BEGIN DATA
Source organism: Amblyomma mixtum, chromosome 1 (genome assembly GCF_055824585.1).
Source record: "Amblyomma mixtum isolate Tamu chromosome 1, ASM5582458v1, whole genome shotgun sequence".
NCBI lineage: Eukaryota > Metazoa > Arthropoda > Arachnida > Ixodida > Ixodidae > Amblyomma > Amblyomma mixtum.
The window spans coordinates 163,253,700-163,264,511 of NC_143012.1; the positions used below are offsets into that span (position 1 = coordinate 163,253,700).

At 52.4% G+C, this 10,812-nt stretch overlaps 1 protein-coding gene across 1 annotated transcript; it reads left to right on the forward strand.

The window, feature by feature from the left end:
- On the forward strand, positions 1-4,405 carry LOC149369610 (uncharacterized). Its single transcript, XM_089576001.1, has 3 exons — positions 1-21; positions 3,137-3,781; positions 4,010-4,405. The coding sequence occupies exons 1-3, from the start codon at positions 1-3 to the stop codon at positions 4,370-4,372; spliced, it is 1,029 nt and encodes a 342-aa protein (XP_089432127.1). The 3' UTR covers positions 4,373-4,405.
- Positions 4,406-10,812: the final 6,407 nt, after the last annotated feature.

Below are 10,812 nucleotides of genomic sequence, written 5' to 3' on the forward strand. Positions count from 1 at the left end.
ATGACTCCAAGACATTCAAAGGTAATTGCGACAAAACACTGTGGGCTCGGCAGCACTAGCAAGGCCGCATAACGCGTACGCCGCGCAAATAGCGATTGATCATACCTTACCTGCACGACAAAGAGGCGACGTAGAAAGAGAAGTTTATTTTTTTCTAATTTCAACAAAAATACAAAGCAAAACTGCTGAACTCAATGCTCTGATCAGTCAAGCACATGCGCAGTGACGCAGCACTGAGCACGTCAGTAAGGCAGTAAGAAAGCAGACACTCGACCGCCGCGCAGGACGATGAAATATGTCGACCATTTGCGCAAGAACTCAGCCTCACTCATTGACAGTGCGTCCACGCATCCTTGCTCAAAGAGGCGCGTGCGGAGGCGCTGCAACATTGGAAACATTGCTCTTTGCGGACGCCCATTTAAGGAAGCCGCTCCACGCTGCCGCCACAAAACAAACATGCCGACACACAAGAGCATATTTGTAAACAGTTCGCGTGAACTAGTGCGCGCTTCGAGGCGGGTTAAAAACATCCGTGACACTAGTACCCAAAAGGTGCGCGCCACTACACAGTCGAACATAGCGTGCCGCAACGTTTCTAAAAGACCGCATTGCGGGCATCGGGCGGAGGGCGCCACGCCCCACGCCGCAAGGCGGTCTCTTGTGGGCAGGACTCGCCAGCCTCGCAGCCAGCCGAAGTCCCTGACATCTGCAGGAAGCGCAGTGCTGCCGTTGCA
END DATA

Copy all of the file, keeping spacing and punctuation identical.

Source organism: Amblyomma mixtum, chromosome 1 (genome assembly GCF_055824585.1).
Source record: "Amblyomma mixtum isolate Tamu chromosome 1, ASM5582458v1, whole genome shotgun sequence".
NCBI lineage: Eukaryota > Metazoa > Arthropoda > Arachnida > Ixodida > Ixodidae > Amblyomma > Amblyomma mixtum.
The window spans coordinates 163,253,700-163,264,511 of NC_143012.1; the positions used below are offsets into that span (position 1 = coordinate 163,253,700).

At 52.4% G+C, this 10,812-nt stretch overlaps 1 protein-coding gene across 1 annotated transcript; it reads left to right on the forward strand.

The window, feature by feature from the left end:
- On the forward strand, positions 1-4,405 carry LOC149369610 (uncharacterized). Its single transcript, XM_089576001.1, has 3 exons — positions 1-21; positions 3,137-3,781; positions 4,010-4,405. The coding sequence occupies exons 1-3, from the start codon at positions 1-3 to the stop codon at positions 4,370-4,372; spliced, it is 1,029 nt and encodes a 342-aa protein (XP_089432127.1). The 3' UTR covers positions 4,373-4,405.
- Positions 4,406-10,812: the final 6,407 nt, after the last annotated feature.

Below are 10,812 nucleotides of genomic sequence, written 5' to 3' on the forward strand. Positions count from 1 at the left end.
ATGACTCCAAGACATTCAAAGGTAATTGCGACAAAACACTGTGGGCTCGGCAGCACTAGCAAGGCCGCATAACGCGTACGCCGCGCAAATAGCGATTGATCATACCTTACCTGCACGACAAAGAGGCGACGTAGAAAGAGAAGTTTATTTTTTTCTAATTTCAACAAAAATACAAAGCAAAACTGCTGAACTCAATGCTCTGATCAGTCAAGCACATGCGCAGTGACGCAGCACTGAGCACGTCAGTAAGGCAGTAAGAAAGCAGACACTCGACCGCCGCGCAGGACGATGAAATATGTCGACCATTTGCGCAAGAACTCAGCCTCACTCATTGACAGTGCGTCCACGCATCCTTGCTCAAAGAGGCGCGTGCGGAGGCGCTGCAACATTGGAAACATTGCTCTTTGCGGACGCCCATTTAAGGAAGCCGCTCCACGCTGCCGCCACAAAACAAACATGCCGACACACAAGAGCATATTTGTAAACAGTTCGCGTGAACTAGTGCGCGCTTCGAGGCGGGTTAAAAACATCCGTGACACTAGTACCCAAAAGGTGCGCGCCACTACACAGTCGAACATAGCGTGCCGCAACGTTTCTAAAAGACCGCATTGCGGGCATCGGGCGGAGGGCGCCACGCCCCACGCCGCAAGGCGGTCTCTTGTGGGCAGGACTCGCCAGCCTCGCAGCCAGCCGAAGTCCCTGACATCTGCAGGAAGCGCAGTGCTGCCGTTGCA